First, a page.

Derek Wolfe, whose numbers are eerily similar to J.J. Watt’s rookie numbers, also is primed for a big second year and 2012 classman running back Ronnie Hillman literally just needs to stay healthy and he’ll have a great year simply by proxy of being uncovered out of the backfield every time the Broncos pass the ball. Decker, who wouldn’t quite be a breakout, is in a contract year and he will be lining up next to Wes Welker in the slot.

Zoneblitz: What do you think of the Broncos free agency moves thus far and how would you like to see the team approach the draft and the remainder of free agency?

Henson: The only real miss for Denver in free agency was the obvious one with Elvis, but Wes Welker, Louis Vasquez and Dominique Rodgers-Cromartie would be a great haul for any team, let alone a team that was already 13-3. The signing of Stewart Bradley is a little odd, but last season the team picked up Keith Brooking for no apparent reason and he ended up saving their defense.

In the draft, there really is nothing that the team needs outside of a quarterback to sit behind Manning and Osweiler and defensive tackles, so that is a really unique situation to be in. I hate when people say best player available, because I think it’s general manager speak for getting the question of who the team is interested in out of the way, but the Broncos really can just sit back and take the best player available. There is no one in the draft who I think the team just has to have and anyone they do end up with can have plenty of time to adjust to the NFL game and get fresh after the non-stop atmosphere that is the pre-draft.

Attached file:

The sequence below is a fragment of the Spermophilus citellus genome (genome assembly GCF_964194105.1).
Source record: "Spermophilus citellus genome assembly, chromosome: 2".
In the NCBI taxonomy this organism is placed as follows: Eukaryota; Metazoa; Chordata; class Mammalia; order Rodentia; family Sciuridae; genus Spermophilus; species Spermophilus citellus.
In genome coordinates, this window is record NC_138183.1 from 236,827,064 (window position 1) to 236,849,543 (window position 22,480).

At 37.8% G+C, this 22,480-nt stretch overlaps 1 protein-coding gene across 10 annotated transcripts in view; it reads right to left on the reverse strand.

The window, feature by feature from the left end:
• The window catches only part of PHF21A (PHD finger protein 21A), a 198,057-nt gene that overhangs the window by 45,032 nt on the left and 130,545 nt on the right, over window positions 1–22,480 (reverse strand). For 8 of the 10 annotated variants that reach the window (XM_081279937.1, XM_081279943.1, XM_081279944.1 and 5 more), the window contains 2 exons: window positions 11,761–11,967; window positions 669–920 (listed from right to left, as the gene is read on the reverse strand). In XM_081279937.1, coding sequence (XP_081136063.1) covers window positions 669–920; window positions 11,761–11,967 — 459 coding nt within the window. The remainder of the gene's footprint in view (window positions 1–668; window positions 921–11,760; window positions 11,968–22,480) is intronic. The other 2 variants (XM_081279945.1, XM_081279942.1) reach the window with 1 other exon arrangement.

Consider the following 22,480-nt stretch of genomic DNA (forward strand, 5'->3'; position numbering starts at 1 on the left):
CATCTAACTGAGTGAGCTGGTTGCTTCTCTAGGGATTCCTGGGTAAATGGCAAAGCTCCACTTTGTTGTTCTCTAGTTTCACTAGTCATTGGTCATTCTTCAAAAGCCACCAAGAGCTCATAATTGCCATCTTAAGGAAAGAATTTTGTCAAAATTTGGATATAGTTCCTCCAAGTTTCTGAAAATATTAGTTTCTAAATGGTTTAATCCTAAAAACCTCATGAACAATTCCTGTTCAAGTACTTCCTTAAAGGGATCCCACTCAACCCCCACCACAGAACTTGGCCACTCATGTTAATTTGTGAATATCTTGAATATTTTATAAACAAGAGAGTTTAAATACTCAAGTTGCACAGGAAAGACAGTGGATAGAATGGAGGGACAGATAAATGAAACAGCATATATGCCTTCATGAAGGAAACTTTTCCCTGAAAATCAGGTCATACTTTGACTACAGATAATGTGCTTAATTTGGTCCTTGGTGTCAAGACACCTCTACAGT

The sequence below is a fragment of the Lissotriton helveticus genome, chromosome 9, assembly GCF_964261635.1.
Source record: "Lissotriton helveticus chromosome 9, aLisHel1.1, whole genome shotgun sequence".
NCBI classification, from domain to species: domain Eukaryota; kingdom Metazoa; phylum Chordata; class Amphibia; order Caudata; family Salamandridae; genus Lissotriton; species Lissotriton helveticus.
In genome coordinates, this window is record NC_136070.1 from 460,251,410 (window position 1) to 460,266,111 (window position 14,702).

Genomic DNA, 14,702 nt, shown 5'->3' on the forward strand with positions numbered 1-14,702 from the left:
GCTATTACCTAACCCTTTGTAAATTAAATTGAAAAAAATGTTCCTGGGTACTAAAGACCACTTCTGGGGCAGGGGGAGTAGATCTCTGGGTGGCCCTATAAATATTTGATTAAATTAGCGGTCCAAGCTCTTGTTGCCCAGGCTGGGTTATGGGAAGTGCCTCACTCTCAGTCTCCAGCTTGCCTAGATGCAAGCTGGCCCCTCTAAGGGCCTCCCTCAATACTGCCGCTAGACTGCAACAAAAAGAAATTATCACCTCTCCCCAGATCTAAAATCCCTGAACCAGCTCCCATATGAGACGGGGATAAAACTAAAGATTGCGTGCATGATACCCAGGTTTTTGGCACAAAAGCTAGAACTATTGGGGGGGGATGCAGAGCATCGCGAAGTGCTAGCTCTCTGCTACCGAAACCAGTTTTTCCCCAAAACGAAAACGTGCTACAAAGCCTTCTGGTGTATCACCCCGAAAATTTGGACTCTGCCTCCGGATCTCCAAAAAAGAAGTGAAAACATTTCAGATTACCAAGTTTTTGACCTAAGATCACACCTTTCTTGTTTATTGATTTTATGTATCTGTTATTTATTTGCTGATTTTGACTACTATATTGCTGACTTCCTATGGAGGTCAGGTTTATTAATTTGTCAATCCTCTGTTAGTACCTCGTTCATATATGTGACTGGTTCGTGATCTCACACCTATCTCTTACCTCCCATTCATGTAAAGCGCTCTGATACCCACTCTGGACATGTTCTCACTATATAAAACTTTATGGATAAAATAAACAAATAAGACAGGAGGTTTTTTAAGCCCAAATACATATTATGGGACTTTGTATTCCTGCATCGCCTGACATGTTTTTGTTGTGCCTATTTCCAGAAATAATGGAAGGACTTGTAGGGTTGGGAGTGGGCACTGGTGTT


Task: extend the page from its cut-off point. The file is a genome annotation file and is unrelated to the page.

With free agency, I have been a fan of Ahmad Bradshaw for at least three years and he is the only real player that I would love to see on the roster who currently isn’t. I think that you will see a big name veteran signed by the Broncos around the draft though, a name like Charles Woodson or Dwight Freeney … Hopefully it is Bradshaw.

Zoneblitz: Is there anything you would like to add?

Henson: Do people really not want a longer season? I get why players wouldn’t want it, but as a fan, I wish there were four preseason games and at least 18 regular season games. I hate the offseason as much as I love it. Sure some records would just be decimated by a longer season, but that is the nature of records and it would make some records even more incredible.

Follow Ian Henson on Twitter at: @TheOrangePage